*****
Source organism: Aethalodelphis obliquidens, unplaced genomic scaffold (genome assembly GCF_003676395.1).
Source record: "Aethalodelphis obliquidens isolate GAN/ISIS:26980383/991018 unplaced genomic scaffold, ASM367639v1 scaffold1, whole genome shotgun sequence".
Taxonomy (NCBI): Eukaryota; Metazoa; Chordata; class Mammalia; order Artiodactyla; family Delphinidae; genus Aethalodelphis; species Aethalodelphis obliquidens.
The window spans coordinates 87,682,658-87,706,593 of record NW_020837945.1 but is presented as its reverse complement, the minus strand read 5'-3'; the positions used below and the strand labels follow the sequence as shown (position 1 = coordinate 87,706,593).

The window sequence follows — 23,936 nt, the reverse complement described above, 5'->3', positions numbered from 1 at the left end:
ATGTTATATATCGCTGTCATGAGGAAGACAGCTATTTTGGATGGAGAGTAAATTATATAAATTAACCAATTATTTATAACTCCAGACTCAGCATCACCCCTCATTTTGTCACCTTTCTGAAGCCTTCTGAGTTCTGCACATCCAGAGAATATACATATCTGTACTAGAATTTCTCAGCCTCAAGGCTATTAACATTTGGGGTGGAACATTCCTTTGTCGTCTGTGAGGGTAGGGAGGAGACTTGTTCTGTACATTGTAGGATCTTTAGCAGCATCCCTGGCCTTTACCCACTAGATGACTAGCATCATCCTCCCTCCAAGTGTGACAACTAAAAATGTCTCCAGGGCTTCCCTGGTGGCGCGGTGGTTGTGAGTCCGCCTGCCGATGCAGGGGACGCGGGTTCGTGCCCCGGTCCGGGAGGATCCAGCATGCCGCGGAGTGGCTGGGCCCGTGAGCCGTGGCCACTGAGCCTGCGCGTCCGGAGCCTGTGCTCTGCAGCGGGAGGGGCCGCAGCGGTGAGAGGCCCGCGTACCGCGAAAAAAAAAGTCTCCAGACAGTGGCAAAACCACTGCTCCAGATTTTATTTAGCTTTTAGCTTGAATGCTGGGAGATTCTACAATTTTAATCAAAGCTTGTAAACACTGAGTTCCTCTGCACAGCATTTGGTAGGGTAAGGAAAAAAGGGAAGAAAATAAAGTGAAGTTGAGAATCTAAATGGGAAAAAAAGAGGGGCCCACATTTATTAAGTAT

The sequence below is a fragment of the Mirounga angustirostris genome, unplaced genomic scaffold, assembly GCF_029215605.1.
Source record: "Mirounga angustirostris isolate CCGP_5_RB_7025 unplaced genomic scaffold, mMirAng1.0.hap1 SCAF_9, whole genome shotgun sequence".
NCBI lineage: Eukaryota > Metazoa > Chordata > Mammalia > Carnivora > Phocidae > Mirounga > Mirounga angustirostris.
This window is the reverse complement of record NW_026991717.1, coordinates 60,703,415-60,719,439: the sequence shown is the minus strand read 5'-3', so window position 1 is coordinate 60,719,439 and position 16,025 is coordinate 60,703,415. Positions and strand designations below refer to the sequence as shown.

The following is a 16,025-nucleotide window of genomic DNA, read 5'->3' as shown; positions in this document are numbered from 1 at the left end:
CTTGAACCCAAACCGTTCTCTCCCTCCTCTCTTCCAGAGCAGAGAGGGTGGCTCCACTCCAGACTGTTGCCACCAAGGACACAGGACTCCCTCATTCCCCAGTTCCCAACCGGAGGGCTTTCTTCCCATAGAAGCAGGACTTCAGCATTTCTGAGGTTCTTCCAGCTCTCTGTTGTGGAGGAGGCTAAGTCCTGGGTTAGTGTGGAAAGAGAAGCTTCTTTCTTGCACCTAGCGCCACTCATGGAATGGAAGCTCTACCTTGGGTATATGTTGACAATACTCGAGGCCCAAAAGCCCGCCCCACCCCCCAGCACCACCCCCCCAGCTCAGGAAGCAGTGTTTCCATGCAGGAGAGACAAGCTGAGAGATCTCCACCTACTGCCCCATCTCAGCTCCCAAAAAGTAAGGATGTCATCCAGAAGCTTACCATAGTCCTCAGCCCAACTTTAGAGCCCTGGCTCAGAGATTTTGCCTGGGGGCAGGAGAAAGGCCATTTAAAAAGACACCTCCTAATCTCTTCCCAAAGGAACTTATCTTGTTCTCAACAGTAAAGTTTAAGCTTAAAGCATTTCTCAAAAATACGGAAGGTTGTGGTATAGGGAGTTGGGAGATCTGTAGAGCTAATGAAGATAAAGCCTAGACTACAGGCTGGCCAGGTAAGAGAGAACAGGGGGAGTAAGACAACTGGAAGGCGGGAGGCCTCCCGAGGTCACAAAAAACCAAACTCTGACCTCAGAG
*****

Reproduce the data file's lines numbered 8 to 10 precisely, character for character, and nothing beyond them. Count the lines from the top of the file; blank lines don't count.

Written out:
Source record: "Mirounga angustirostris isolate CCGP_5_RB_7025 unplaced genomic scaffold, mMirAng1.0.hap1 SCAF_9, whole genome shotgun sequence".
NCBI lineage: Eukaryota > Metazoa > Chordata > Mammalia > Carnivora > Phocidae > Mirounga > Mirounga angustirostris.
This window is the reverse complement of record NW_026991717.1, coordinates 60,703,415-60,719,439: the sequence shown is the minus strand read 5'-3', so window position 1 is coordinate 60,719,439 and position 16,025 is coordinate 60,703,415. Positions and strand designations below refer to the sequence as shown.